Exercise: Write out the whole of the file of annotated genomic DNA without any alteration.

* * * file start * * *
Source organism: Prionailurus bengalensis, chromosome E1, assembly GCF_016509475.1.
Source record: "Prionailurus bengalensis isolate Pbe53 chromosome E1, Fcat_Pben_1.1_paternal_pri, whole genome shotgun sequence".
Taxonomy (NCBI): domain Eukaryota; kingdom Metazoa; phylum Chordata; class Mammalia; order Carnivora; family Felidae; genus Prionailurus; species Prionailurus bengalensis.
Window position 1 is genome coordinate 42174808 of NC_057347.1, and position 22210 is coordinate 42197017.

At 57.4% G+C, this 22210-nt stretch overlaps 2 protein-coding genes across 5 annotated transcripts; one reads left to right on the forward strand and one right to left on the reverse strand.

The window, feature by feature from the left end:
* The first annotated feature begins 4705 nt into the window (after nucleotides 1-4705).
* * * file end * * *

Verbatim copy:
Source organism: Prionailurus bengalensis, chromosome E1, assembly GCF_016509475.1.
Source record: "Prionailurus bengalensis isolate Pbe53 chromosome E1, Fcat_Pben_1.1_paternal_pri, whole genome shotgun sequence".
Taxonomy (NCBI): domain Eukaryota; kingdom Metazoa; phylum Chordata; class Mammalia; order Carnivora; family Felidae; genus Prionailurus; species Prionailurus bengalensis.
Window position 1 is genome coordinate 42174808 of NC_057347.1, and position 22210 is coordinate 42197017.

At 57.4% G+C, this 22210-nt stretch overlaps 2 protein-coding genes across 5 annotated transcripts; one reads left to right on the forward strand and one right to left on the reverse strand.

The window, feature by feature from the left end:
* The first annotated feature begins 4705 nt into the window (after nucleotides 1-4705).